It really wasn’t that long ago that electric cars were being unfairly compared to the electric milk floats of yesteryear – yes they were silent, they were cheap to run, they even had some creature comforts. But they were also slow, with a very limited range and were prone to leaving you 5-miles short of any destination. How times have changed!
Electric cars and vehicles have been around for well over 100-years, but whilst you can admire the inventiveness of the creators, they really failed due to the technology of the time, and it took that 100-years and more for the tech to catch up and make them a practical reality.
It’s fair to say that despite some models from Chrysler, Honda, GM, Ford, Nissan and Toyota in the 1990s, electric cars really only hit prominence when Tesla made a semi-successful bid for electric dominance with the Roadster. And the market snowballed from there.
Why you should consider an EV
Leaving aside the manufacturing process, or certain rare elements from the Earth, buying an electric vehicle isn’t quite the expensive white elephant it once was – prices are coming down almost daily, mainly thanks to the prices of the EV batteries dropping..
Added to that are the schemes to encourage consumers to buy all-electric, and prices get much closer to the regular mainstream counterparts, although of course, premium brands do still have the ‘upmarket’ pricing strategies.
Running costs of electric cars
Actually, the operating costs of an electric car come down to the costs of charging. Home charging is the cheapest, but if you don’t have an EV charger around the house, you need to have it charged somewhere else, obviously.
Charging costs vary – dependent on rate or whether you have a tariff designed for EV charging, you should be looking in the region of around €5 for a full charge.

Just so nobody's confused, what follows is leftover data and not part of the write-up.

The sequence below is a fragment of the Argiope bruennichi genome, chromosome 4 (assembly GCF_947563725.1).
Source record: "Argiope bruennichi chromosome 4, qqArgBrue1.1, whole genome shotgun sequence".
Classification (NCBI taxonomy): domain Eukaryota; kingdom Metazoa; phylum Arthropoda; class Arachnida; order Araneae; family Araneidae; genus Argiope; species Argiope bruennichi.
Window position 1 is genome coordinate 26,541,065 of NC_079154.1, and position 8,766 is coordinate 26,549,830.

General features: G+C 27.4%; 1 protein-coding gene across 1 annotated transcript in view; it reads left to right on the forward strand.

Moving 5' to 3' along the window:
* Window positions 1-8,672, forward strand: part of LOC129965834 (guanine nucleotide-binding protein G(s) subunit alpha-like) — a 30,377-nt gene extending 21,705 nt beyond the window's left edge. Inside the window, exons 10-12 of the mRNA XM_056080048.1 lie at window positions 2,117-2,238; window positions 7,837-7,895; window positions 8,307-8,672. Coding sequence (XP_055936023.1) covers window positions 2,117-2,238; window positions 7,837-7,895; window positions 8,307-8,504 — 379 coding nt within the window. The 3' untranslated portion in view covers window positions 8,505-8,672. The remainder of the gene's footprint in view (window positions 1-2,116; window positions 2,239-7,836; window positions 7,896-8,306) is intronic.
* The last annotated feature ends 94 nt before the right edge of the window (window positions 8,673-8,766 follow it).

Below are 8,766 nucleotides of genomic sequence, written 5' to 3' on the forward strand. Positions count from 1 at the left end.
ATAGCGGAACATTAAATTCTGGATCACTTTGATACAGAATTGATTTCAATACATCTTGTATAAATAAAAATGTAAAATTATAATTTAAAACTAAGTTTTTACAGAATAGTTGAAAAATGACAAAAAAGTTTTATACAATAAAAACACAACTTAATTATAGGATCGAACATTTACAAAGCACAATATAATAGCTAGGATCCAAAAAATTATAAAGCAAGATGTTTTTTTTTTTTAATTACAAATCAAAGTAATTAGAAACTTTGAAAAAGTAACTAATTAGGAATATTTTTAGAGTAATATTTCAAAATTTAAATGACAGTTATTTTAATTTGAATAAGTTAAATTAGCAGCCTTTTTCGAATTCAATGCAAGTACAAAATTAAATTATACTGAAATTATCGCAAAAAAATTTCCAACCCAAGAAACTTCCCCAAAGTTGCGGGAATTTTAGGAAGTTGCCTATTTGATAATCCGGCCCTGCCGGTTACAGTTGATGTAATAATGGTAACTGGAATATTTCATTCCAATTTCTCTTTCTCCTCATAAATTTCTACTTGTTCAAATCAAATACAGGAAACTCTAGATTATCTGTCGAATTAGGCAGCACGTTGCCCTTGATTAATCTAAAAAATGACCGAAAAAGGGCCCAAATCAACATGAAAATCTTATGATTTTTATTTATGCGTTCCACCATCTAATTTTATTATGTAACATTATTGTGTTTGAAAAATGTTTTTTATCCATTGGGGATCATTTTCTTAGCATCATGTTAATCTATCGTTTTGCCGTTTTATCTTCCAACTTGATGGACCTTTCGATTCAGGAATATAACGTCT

When it comes to running costs, electric vehicles cost less than their fossil-fuelled counterparts. For example, a BMW i3 will cost €5.15 and give you a range of 149-miles - take the typical petrol-powered car, and that figure would be closer to €20 for similar mileage.
Rightly or wrongly, a number of councils and cities are introducing a variety of further ‘stealth’ taxes for motorists, including congestion charging, ultra-low emission zones, a hike in parking fees (e.g. diesel drivers in certain parts of London face a flat 50% increase in parking charges) and T-Charges.
Not only do electric cars qualify for free entrance to these cities, but in some cases, they get free parking also – this could quite literally save thousands of pounds each year.
The ‘green’ factor
Of course, financially these electric vehicles are beginning to make sense, but that’s before we look at the bigger picture – an electric car produces zero emissions in use. That would lead to an overall reduction in harmful CO2 emissions, less respiratory disease, cleaner cities (no exhaust smog) and less damage to the environment.
Since it’s a win-win, we’re happy to hear that there are more ultra low emission vehicles registered every year. Same goes for EVs - sales of electric cars have increased everywhere and this trend is said to continue in the years to come.
Gone are the days when you could have a small two-seater, looking like it was styled with a crayon, and with barely enough room for an adult. Today’s choice will see SUVs, sports cars, saloons, shopping cars - every class of car that’s available to regular buyers is generally available to electric buyers.
Currently, there is a question over the supply network and whether the National Grid can cope with the extra demand, the main point being that charging at home isn’t necessarily practical for a large percentage of motorists, but the Government has set out new plans to deal with both of those problems in their ‘Road to Zero’ legislation.
Not only will infrastructure be upgraded – charging points built into lamp posts for example, but energy companies will look to change how we use and demand power with off-peak charging being made as a favourable option, thereby reducing peak loads on the grid.
It’s thought that with intelligent management, the power supply network will be able to cope for some years to come, and the introduction of new power stations will easily satisfy demand.
The future is now
There is no doubting that electric cars are the future for the motorist, if you’re in the fortunate position to be able to switch now, then you’re safe in the knowledge that the technology is more than capable of delivering a better motoring experience than diesel or petrol-powered vehicles, all with the benefit of much cheaper motoring.
If your daily commute is from London to the Isle of Skye, you may still want to wait a few years for the next-generation EV batteries, but otherwise… the future is right now.